Virtual Visionaries: The Common Tone
July 6, 2020 In: Sound Bits
This summer, Eastman’s Institute for Music Leadership, in collaboration with the University of Michigan EXCEL Lab, is proud to serve as a co-sponsor for the Virtual Visionaries Series. The ten-week program has now reached the half-way point, pausing for a week prior to embarking on the final five weeks of the series. Over the first five weeks, the series has engaged an incredible group of guest visionaries, including Amy Bormet, Todd Buonopane, Marcus Elliot, Tara Faircloth, Tara Kalmanovitch, Kari Landry, Matt Landry, Michael Malis, Ryan Muncy, Julie Nakagawa, and Sarah Whitney. The blog posts and Zoom sessions have been informed, reflective, and honest, with the guests offering invaluable insight into the variety of session topics. While the topics have been incredibly diverse, ranging from Budgeting to Managing the Artist Lifestyle, there have been some common themes and threads to the first five sessions of the series:
- Community and Communities: two of our most important resources. Each guest has spoken to the importance of building and nurturing our support systems in the current climate. While many of us sit in isolation, embracing and connecting with our community—or network—is important in all aspects of our professional and personal lives. Along the same lines, our art must serve and nurture the communities within which we live. Investing in our community and communities is crucial in times of crisis.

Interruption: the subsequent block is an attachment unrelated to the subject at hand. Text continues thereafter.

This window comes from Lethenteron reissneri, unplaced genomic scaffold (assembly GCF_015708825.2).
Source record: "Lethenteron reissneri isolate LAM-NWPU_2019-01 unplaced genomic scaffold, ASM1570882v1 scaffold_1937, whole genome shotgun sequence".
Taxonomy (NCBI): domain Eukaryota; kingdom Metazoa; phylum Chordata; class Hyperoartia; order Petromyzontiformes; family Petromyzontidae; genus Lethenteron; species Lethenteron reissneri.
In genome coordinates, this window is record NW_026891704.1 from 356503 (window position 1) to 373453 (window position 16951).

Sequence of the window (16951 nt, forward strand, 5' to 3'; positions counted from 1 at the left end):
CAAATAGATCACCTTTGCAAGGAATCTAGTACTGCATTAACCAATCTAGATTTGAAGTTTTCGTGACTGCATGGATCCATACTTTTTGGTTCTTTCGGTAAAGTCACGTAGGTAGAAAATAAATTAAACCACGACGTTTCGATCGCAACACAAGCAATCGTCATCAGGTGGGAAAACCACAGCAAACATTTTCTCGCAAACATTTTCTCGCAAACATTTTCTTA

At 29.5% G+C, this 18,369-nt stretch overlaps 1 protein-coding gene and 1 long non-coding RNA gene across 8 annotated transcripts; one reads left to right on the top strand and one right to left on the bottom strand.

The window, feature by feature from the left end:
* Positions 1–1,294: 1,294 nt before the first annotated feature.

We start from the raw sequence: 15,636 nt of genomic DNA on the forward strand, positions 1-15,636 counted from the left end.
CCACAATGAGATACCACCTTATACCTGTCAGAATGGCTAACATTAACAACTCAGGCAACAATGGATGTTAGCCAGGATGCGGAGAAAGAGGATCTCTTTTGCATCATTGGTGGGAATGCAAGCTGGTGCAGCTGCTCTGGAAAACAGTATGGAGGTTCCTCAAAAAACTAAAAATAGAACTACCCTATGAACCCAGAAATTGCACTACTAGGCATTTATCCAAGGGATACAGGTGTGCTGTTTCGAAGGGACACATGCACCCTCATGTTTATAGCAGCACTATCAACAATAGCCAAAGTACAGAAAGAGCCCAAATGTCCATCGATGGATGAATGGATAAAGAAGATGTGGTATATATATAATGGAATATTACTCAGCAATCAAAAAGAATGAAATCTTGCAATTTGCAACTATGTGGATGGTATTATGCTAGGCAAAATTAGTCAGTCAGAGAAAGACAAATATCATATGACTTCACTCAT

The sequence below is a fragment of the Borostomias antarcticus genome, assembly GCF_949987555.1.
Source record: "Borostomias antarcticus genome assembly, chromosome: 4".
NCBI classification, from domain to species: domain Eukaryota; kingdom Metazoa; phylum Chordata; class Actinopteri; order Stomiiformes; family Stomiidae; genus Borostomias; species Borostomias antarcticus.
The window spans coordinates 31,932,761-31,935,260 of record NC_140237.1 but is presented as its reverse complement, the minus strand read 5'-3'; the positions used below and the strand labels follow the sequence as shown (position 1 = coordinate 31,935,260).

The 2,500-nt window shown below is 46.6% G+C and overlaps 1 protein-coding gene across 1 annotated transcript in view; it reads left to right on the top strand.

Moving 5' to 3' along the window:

- Adversity instigates innovation. Each week our guests have offered valuable insight into how they are responding or adapting to life in the age of COVID-19. While the challenges we face are immense, the way-out is through reimagining what it means to be an artist in the twenty-first century.
- The Path of Uncertainty = A Path of Opportunity: In reading the biographies of each guest and hearing them speak about their various career paths, it is clear that being ‘an artist’ means an infinite number of career possibilities. While performing is often our primary medium, to be an artist means that one takes on many different roles or professions, from fundraiser, operations manager, marketing director, to therapist. Now, more than ever, these ‘associated skills’ are integral to helping us successfully navigate the crises we face. Investing and developing one’s skills in these various roles is key.
- The future: whether it be the fall-out from COVID-19 or the systematic racism that pervades our profession, every single aspect of our field will/must undergo significant changes to remain relevant and vibrant for future generations.
To learn more about the Virtual Visionary Series, visit: https://smtd.umich.edu/departments/virtual-visionaries/